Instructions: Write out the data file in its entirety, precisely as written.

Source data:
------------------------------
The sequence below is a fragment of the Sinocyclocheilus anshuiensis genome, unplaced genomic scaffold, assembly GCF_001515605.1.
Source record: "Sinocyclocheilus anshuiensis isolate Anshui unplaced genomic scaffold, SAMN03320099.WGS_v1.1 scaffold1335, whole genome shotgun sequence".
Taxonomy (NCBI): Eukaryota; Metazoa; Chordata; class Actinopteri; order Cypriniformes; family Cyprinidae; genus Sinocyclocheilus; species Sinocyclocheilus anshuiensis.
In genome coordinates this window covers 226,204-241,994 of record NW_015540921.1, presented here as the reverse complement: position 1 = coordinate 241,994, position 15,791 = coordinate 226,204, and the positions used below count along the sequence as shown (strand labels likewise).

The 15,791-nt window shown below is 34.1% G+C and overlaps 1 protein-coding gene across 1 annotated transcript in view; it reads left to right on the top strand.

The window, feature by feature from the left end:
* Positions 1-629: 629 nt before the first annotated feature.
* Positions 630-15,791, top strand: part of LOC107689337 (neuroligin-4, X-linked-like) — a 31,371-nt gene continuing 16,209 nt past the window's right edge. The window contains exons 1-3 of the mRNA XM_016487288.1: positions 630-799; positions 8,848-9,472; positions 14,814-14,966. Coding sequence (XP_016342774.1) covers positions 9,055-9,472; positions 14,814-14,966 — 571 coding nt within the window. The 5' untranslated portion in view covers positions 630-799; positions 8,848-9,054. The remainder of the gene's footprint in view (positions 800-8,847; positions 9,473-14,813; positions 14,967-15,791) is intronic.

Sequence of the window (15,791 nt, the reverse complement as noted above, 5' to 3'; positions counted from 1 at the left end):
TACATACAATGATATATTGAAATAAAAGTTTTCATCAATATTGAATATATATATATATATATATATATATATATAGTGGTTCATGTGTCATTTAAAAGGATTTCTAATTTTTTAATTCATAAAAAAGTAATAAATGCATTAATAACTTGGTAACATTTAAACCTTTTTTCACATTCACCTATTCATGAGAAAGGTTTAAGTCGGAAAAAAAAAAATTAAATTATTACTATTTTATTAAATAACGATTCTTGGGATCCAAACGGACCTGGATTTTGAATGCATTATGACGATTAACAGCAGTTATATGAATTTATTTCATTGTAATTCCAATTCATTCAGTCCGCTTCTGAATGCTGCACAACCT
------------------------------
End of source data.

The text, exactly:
The sequence below is a fragment of the Sinocyclocheilus anshuiensis genome, unplaced genomic scaffold, assembly GCF_001515605.1.
Source record: "Sinocyclocheilus anshuiensis isolate Anshui unplaced genomic scaffold, SAMN03320099.WGS_v1.1 scaffold1335, whole genome shotgun sequence".
Taxonomy (NCBI): Eukaryota; Metazoa; Chordata; class Actinopteri; order Cypriniformes; family Cyprinidae; genus Sinocyclocheilus; species Sinocyclocheilus anshuiensis.
In genome coordinates this window covers 226,204-241,994 of record NW_015540921.1, presented here as the reverse complement: position 1 = coordinate 241,994, position 15,791 = coordinate 226,204, and the positions used below count along the sequence as shown (strand labels likewise).

The 15,791-nt window shown below is 34.1% G+C and overlaps 1 protein-coding gene across 1 annotated transcript in view; it reads left to right on the top strand.

The window, feature by feature from the left end:
* Positions 1-629: 629 nt before the first annotated feature.
* Positions 630-15,791, top strand: part of LOC107689337 (neuroligin-4, X-linked-like) — a 31,371-nt gene continuing 16,209 nt past the window's right edge. The window contains exons 1-3 of the mRNA XM_016487288.1: positions 630-799; positions 8,848-9,472; positions 14,814-14,966. Coding sequence (XP_016342774.1) covers positions 9,055-9,472; positions 14,814-14,966 — 571 coding nt within the window. The 5' untranslated portion in view covers positions 630-799; positions 8,848-9,054. The remainder of the gene's footprint in view (positions 800-8,847; positions 9,473-14,813; positions 14,967-15,791) is intronic.

Sequence of the window (15,791 nt, the reverse complement as noted above, 5' to 3'; positions counted from 1 at the left end):
TACATACAATGATATATTGAAATAAAAGTTTTCATCAATATTGAATATATATATATATATATATATATATATATAGTGGTTCATGTGTCATTTAAAAGGATTTCTAATTTTTTAATTCATAAAAAAGTAATAAATGCATTAATAACTTGGTAACATTTAAACCTTTTTTCACATTCACCTATTCATGAGAAAGGTTTAAGTCGGAAAAAAAAAAATTAAATTATTACTATTTTATTAAATAACGATTCTTGGGATCCAAACGGACCTGGATTTTGAATGCATTATGACGATTAACAGCAGTTATATGAATTTATTTCATTGTAATTCCAATTCATTCAGTCCGCTTCTGAATGCTGCACAACCT